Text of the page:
You're one step away from making a stronger case.

Most attorneys understand the persuasive power of using visuals in trial, but only a few realize the strategic value of starting to work on them at the beginning of a case.

Last-minute trial graphics are often an attempt to “dumb things down” or "make things pretty" for a jury. Our approach is to first understand the details—however complicated—and then find ways to make things simple and clear, knowing that simple does not equal dumb, and clear is more important than pretty. Using this approach from the beginning has several advantages:

You’ve got an important story to tell, but it’s hiding in piles of documents.

Reviewing documents takes time, but we’ve got the expertise to take all that technical stuff (CAD drawings, laser scans, photos, schedules, maps, surveys, engineering reports, data sets, medical scans, video footage, audio clips, etc.), and create a visual framework for understanding it, distilling out the key issues, and persuading the decision makers.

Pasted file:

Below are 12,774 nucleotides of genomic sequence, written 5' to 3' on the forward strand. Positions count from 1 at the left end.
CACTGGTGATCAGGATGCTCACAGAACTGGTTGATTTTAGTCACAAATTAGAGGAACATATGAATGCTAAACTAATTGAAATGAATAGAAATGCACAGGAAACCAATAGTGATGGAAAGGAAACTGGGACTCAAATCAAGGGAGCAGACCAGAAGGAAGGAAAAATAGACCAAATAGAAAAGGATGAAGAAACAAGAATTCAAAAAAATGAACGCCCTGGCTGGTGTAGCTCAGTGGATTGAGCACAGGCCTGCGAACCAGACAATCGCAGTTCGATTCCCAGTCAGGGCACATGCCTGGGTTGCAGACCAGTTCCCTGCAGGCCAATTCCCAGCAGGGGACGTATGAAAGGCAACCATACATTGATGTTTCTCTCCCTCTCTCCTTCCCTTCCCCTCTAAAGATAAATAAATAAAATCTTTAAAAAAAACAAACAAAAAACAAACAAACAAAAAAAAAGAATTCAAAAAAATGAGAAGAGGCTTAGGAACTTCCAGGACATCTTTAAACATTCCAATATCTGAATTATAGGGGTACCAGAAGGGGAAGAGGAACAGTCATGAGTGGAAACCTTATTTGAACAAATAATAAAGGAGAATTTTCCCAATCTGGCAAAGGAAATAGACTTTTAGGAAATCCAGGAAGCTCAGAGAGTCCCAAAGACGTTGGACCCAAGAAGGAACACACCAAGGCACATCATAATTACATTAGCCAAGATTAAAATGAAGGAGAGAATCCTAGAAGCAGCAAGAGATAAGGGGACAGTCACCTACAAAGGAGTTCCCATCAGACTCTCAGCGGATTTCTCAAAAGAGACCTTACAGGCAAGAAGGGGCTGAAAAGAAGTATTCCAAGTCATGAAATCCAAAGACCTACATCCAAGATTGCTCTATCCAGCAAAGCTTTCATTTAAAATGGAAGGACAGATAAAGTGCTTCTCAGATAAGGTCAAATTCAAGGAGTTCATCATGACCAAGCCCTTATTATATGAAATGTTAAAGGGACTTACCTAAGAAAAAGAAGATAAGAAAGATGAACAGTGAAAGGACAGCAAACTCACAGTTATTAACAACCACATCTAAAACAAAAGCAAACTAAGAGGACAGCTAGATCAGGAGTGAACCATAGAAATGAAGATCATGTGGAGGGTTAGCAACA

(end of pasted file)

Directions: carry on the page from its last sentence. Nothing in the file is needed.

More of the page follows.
Visuals are always an effective way to tell a story, and not just to a judge or jury.

You have to tell the story of your case hundreds of times even if it never goes to trial. All of your audiences (your client, opposing counsel, insurance reps, witnesses, experts, mediators, etc.) appreciate a well-told visual story. Your own team will also benefit from better collaboration, a more thorough investigation of key issues, and that irreplaceable feeling of being extremely well-prepared.

Most of all, you benefit from creating a well-told visual story.

Why? Not just because it’s super impressive, but because the process of creating visuals shows you what’s clear and what’s still murky. It reveals plot twists hiding in the documents. It verifies if the evidence really says what you think it says. Inevitably, applying design thinking to your case brings up questions that haven’t yet been considered, resulting in a more rigorous investigation of the issues at hand, and a stronger connection between facts and narrative.